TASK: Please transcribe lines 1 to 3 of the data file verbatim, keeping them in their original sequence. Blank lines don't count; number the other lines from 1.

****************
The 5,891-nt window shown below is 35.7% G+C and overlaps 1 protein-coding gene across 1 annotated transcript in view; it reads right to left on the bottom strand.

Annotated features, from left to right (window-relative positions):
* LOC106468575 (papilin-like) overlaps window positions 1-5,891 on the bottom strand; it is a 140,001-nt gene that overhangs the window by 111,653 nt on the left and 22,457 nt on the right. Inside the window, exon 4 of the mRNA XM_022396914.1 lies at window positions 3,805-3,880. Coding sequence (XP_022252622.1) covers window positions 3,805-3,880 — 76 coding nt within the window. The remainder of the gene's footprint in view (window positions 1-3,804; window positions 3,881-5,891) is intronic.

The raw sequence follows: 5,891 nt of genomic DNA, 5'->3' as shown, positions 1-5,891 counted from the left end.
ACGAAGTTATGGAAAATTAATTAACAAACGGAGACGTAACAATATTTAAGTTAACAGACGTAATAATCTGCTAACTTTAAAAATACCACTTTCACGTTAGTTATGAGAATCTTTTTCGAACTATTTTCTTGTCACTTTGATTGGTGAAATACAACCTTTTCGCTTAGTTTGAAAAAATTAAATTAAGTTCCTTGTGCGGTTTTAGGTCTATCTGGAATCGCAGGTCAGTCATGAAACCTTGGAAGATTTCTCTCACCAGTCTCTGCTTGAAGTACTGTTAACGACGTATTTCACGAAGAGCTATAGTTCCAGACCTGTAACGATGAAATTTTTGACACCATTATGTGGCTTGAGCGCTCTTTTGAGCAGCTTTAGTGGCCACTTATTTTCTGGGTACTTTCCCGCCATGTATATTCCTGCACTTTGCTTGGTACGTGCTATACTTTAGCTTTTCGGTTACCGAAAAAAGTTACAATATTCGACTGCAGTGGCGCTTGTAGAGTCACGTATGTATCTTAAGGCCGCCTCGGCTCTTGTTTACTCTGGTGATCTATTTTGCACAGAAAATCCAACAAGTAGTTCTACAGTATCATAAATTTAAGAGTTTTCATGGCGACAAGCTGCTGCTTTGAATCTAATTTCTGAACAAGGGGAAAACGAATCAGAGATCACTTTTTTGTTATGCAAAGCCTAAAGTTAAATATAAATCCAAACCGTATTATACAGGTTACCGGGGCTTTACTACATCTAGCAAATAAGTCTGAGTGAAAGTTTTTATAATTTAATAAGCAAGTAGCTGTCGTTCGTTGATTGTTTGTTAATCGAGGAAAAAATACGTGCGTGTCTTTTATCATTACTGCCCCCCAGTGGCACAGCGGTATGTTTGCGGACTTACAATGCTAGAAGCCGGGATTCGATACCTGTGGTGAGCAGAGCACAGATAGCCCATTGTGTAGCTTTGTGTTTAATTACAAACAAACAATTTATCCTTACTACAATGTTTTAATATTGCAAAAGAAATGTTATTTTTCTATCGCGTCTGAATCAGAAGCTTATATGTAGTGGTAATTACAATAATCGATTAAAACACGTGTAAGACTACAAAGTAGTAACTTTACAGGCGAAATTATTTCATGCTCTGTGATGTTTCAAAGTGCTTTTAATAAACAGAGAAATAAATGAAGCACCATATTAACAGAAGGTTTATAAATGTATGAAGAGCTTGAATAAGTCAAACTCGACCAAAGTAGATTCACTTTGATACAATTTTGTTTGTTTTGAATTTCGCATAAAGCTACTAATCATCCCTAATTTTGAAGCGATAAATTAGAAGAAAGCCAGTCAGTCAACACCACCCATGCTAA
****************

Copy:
The 5,891-nt window shown below is 35.7% G+C and overlaps 1 protein-coding gene across 1 annotated transcript in view; it reads right to left on the bottom strand.

Annotated features, from left to right (window-relative positions):
* LOC106468575 (papilin-like) overlaps window positions 1-5,891 on the bottom strand; it is a 140,001-nt gene that overhangs the window by 111,653 nt on the left and 22,457 nt on the right. Inside the window, exon 4 of the mRNA XM_022396914.1 lies at window positions 3,805-3,880. Coding sequence (XP_022252622.1) covers window positions 3,805-3,880 — 76 coding nt within the window. The remainder of the gene's footprint in view (window positions 1-3,804; window positions 3,881-5,891) is intronic.